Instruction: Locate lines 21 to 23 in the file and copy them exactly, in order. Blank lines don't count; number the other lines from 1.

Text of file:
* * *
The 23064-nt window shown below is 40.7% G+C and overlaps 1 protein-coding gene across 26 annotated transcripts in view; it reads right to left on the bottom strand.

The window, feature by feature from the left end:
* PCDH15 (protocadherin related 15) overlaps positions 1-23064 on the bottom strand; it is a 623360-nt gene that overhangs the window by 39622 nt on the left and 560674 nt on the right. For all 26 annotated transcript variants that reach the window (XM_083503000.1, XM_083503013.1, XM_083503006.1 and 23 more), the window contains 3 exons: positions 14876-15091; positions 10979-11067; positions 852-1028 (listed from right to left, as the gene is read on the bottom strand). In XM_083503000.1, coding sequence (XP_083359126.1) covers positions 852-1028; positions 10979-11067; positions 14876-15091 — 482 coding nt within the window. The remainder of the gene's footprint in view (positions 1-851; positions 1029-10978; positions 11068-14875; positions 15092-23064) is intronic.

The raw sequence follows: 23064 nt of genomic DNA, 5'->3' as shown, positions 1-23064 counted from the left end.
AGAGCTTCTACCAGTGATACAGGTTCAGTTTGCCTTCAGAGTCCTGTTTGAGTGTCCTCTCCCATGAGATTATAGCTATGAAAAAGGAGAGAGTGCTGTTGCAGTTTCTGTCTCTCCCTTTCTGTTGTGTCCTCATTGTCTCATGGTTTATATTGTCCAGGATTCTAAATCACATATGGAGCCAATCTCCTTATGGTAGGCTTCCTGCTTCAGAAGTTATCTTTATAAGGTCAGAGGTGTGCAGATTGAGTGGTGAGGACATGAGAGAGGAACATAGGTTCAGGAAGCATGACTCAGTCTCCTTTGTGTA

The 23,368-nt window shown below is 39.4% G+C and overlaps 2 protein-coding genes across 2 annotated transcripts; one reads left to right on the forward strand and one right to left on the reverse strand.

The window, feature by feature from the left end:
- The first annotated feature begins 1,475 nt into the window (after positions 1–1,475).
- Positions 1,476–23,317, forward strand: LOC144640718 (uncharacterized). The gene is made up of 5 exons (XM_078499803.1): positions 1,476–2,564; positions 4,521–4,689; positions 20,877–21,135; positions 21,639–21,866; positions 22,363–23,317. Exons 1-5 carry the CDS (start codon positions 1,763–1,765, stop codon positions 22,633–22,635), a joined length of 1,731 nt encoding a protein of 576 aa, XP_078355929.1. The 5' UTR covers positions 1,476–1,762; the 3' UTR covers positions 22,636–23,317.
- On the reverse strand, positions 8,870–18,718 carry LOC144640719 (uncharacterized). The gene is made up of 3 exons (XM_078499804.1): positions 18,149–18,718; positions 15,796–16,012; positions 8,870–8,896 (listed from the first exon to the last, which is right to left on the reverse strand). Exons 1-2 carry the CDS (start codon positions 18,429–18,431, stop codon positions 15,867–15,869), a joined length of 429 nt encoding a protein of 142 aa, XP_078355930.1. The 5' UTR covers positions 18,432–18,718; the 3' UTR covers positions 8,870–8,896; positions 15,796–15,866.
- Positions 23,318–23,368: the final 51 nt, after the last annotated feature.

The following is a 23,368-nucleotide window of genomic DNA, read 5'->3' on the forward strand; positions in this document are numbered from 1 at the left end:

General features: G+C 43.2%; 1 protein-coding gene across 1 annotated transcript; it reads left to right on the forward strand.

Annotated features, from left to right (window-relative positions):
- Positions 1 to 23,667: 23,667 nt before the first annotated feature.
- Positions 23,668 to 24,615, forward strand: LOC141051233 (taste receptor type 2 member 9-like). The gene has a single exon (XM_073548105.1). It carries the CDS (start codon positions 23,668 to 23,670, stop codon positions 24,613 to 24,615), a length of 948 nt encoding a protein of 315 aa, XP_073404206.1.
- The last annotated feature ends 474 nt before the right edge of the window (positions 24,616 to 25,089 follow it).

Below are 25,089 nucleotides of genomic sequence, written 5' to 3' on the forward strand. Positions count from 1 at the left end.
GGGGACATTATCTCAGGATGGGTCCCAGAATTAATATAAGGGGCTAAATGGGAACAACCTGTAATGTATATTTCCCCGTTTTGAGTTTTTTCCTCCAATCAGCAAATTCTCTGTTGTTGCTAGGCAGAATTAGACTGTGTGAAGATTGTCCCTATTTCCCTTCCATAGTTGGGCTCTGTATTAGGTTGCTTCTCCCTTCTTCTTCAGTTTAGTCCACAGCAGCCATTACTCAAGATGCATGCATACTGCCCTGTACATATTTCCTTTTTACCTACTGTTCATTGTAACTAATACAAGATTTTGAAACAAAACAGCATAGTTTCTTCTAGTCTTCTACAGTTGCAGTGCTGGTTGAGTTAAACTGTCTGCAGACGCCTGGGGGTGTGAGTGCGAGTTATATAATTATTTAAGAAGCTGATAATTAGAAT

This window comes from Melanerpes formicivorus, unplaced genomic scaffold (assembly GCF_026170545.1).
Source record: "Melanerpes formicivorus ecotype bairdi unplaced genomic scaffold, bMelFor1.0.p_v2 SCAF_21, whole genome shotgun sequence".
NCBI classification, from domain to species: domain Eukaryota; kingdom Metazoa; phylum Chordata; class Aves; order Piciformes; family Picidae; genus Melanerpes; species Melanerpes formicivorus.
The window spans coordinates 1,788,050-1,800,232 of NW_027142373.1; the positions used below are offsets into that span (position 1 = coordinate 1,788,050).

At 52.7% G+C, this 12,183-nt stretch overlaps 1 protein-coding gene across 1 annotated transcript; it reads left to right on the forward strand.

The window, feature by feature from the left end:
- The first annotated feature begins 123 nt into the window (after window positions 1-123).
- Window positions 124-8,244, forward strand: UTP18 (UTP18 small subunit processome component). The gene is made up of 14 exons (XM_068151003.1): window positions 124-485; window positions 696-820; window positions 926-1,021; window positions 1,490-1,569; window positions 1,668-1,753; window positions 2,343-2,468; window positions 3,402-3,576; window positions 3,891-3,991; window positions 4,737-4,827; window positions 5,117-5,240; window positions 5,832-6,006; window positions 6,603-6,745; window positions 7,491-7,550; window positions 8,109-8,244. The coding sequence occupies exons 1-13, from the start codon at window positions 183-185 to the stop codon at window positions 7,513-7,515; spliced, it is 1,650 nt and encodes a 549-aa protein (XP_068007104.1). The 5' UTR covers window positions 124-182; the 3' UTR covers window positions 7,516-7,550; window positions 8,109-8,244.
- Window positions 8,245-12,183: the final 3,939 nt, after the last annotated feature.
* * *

Source record: "Melanerpes formicivorus ecotype bairdi unplaced genomic scaffold, bMelFor1.0.p_v2 SCAF_21, whole genome shotgun sequence".
NCBI classification, from domain to species: domain Eukaryota; kingdom Metazoa; phylum Chordata; class Aves; order Piciformes; family Picidae; genus Melanerpes; species Melanerpes formicivorus.
The window spans coordinates 1,788,050-1,800,232 of NW_027142373.1; the positions used below are offsets into that span (position 1 = coordinate 1,788,050).